They had at least 2 Raid teams during the initial development (or was it 3?).

    Did they? Was it revealed somehow relatively recently? Because up until PoF i heard people keep saying (based on several different dev quotes) that the initial dev team for raids had only five people. Until they got merged with fractal team anyway.

    The whole point of a social game is to play with the people you want to play with, not be forced to play with the people you don't.

  • maddoctor.2738maddoctor.2738 Member ✭✭✭✭
    edited July 12, 2020

    @Astralporing.1957 said:

    @maddoctor.2738 said:

    @Astralporing.1957 said:
    They never had resources for 3 month cadence. That would have required 3 or 4 raid teams working in parallel. They had only one team.

    They had at least 2 Raid teams during the initial development (or was it 3?).

    Did they? Was it revealed somehow relatively recently? Because up until PoF i heard people keep saying (based on several different dev quotes) that the initial dev team for raids had only five people. Until they got merged with fractal team anyway.

    They had 5-6 people working on Salvation Pass and it took them about 4 months to release it

    For Salvation Pass they only had 5-6 people working on it full time for 4 months, and they mostly worked on 2 raid releases

    https://www.reddit.com/r/Guildwars2/comments/48zlyd/im_mike_obrien_here_with_gw2_dev_team_ama/d0nwad9/?context=10000

    You can find the full Raids Team that worked on Forsaken Thicket (the first Raid) here:
    https://wiki.guildwars2.com/wiki/Guild_Wars_2_Raids_Team
    makes sense to have multiple teams working on different wings at the same time, unless either the wiki or Crystal Reid were mistaken. Doesn't add up otherwise.
    Raid team introducing themselves:
    https://forum-en.gw2archive.eu/forum/game/dungeons/Raid-team-introductions
    There are 12 developers posting on that thread, clear confirmation there were 12 developers working on Raids, 5-6 worked on Salvation Pass. Do I need to go on?

    But in the end it was always clear that 4 months are required for a Raid release (not 9) and something horrible happened along the way to more than double the release cadence.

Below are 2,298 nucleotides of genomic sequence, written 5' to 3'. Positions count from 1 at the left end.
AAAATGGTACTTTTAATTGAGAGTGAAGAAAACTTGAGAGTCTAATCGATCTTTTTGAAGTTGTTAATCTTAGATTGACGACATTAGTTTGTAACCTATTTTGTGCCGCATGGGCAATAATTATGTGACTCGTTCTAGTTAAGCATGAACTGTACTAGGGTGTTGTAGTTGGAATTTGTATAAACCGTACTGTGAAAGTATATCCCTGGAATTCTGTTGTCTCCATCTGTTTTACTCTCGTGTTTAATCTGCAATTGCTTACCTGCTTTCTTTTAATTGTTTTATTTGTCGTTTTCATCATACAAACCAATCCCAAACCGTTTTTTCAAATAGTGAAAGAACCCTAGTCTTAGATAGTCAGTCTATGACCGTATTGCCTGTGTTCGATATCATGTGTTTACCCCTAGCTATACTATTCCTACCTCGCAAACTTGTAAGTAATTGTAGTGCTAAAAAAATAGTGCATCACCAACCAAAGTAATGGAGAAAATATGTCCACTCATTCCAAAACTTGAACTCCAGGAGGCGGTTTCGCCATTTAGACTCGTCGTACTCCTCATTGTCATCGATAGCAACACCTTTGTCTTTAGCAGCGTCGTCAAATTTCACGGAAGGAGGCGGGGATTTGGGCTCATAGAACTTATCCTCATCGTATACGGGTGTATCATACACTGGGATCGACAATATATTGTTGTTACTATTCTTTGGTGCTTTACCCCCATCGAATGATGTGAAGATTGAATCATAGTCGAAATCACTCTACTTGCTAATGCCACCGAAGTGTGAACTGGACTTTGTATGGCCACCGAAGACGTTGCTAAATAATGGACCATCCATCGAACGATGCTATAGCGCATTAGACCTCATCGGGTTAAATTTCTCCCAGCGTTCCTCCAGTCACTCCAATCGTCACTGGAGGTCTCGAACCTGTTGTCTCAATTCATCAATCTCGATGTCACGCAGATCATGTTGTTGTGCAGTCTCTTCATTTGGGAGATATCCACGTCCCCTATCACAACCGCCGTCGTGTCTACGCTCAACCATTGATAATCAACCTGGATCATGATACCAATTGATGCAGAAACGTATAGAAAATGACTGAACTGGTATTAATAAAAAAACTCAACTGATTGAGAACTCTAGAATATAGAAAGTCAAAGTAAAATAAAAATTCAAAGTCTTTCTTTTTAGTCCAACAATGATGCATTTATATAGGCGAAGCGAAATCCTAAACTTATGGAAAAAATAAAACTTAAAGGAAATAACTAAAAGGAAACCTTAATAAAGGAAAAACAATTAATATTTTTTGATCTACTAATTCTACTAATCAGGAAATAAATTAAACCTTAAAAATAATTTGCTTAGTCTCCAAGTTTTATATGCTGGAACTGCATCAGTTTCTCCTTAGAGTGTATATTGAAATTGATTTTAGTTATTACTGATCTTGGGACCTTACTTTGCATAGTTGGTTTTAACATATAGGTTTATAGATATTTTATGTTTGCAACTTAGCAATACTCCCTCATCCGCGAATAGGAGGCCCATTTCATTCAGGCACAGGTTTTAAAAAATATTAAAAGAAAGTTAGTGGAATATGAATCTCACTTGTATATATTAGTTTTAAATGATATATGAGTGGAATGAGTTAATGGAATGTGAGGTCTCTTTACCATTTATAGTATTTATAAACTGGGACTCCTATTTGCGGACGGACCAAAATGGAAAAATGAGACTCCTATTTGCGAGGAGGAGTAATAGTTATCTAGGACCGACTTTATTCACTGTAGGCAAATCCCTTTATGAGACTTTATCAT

edit: and checking the links of the developers that worked on Raids you can see what happened.
    Crystal Reid worked on Rising Flames and Flashpoint
    Jason Reynolds moved to the Living World team in 2018
    Tirzah Bauer worked on the maps of Path of Fire
    Other developers of the team also provided a LOT of features to the game

  • Asum.4960Asum.4960 Member ✭✭✭✭

    @Astralporing.1957 said:
    Then the problem was that they released the previous wings 3-4 months apart. Remember, that w4 was the first wing that ran its full development cycle in the clear. W1, W2 and W3 had parts of them done during HoT development. When W1 released, W2 and w3 were already partway done. That is the only reason the time between their releases was that short.
    And the difficulty case is not so clearcut as you make it to be. Truth is, the raiders were never in full agreement about what their wanted out of raids. For some, w5 was he desired difficulty, but many others preferred w1-3, and there were some that liked w4 the most.

    The problem with a 9 month cadence being to slow to maintain a community was previous Wings being released at a more reasonable pace? I'm sorry but that makes less than no sense.

    Of course not all players, raiders included, enjoy the same difficulty levels. That's why it's important to release content at a steady semi frequent pace.
    W5 too difficult for you? That's okay if in 3-6 months another Raid comes out. Waiting 9 months for something new every time to maybe get more suitable content isnt.

    @Astralporing.1957 said:
    The visible drop in W5 popularity was not because people left. It happened, because many raiders that were still there simply refused to move on to w5, due to vastly increased difficulty. There were a lot of groups that were sticking to w1-w4 only. Some never moved on, some did the wing once but didn't try to include it in their weekly clears... the vote the raid community did silently, with their feet, was completely different than the loud opinions some of raiders were pushing on forums and reddit.